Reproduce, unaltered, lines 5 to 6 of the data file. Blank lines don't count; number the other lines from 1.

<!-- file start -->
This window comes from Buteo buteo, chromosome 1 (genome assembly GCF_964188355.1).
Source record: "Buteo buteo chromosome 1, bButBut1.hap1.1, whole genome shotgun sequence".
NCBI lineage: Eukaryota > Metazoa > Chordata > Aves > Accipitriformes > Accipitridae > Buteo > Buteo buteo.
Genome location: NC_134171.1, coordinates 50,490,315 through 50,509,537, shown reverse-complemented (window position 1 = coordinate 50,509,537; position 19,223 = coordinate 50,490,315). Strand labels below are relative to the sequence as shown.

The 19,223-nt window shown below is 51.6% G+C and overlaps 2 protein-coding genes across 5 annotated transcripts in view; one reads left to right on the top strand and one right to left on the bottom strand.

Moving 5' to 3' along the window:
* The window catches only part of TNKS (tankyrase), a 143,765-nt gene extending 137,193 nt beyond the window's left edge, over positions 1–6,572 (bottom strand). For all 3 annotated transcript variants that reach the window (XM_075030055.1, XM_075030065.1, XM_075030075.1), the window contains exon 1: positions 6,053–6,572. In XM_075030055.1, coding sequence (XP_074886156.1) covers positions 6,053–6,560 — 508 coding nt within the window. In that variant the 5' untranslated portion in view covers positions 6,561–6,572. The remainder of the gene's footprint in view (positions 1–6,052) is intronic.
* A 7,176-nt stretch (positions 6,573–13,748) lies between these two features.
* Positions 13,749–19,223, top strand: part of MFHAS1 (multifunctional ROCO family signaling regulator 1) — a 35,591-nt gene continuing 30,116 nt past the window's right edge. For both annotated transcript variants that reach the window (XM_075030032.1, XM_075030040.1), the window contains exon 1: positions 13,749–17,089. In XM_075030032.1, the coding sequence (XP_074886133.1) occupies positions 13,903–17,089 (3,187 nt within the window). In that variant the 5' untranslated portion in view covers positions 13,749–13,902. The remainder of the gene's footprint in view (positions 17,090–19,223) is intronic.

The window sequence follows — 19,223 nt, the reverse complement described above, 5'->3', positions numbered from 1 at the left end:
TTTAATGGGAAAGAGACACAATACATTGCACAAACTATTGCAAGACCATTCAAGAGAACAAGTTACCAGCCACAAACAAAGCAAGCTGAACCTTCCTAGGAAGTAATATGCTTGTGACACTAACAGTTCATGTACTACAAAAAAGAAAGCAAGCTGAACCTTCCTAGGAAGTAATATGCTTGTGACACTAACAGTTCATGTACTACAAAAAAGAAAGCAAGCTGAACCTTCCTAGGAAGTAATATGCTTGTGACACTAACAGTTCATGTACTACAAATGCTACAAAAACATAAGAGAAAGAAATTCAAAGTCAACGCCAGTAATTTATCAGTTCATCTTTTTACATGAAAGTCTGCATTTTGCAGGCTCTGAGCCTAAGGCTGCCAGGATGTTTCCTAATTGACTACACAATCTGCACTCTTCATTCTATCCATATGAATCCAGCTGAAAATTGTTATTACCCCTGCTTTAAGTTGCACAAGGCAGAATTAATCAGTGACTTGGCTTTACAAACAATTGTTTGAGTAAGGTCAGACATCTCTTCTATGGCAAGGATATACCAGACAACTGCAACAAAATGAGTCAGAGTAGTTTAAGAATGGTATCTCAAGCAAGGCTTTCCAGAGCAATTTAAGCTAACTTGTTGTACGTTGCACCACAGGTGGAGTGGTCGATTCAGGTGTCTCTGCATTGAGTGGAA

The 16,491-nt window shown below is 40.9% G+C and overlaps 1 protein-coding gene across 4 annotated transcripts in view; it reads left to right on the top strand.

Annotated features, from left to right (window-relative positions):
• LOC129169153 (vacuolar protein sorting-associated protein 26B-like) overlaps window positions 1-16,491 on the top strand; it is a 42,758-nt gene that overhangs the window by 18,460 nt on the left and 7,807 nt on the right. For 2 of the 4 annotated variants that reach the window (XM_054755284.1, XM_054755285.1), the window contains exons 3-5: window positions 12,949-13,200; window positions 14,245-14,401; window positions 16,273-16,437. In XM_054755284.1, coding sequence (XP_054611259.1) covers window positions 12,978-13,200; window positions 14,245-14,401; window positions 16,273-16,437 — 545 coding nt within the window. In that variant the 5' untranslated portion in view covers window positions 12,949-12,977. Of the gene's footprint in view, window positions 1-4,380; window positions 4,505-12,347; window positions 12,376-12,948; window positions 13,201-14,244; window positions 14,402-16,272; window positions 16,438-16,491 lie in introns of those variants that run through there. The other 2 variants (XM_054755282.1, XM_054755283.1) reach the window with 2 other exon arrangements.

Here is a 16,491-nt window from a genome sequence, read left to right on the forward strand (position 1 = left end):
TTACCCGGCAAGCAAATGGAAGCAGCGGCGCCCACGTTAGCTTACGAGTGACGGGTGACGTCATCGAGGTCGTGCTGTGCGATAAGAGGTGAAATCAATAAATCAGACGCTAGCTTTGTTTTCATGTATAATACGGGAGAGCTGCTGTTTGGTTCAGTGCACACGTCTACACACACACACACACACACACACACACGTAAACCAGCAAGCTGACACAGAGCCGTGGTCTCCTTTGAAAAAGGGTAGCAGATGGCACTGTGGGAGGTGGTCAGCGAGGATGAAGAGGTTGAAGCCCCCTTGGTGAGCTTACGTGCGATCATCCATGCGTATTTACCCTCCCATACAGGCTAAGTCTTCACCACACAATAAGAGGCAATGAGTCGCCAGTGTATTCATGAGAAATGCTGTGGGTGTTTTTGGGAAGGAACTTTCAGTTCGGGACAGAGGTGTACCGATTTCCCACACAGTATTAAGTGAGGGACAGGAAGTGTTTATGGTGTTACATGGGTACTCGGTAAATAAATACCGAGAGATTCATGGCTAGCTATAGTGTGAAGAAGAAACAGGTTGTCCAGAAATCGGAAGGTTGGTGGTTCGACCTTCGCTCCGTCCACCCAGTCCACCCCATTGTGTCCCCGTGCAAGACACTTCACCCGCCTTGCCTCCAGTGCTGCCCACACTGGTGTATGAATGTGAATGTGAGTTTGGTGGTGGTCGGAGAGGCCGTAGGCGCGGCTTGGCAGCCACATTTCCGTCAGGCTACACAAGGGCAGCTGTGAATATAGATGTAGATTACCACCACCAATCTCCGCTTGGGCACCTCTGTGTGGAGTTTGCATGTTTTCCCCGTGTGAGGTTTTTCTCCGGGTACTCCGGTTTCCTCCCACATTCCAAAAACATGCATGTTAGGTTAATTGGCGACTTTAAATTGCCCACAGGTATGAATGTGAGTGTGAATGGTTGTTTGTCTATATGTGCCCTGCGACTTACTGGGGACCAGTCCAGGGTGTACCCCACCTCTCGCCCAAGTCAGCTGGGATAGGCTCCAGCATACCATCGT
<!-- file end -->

The 19,223-nt window shown below is 51.6% G+C and overlaps 2 protein-coding genes across 5 annotated transcripts in view; one reads left to right on the top strand and one right to left on the bottom strand.

Moving 5' to 3' along the window: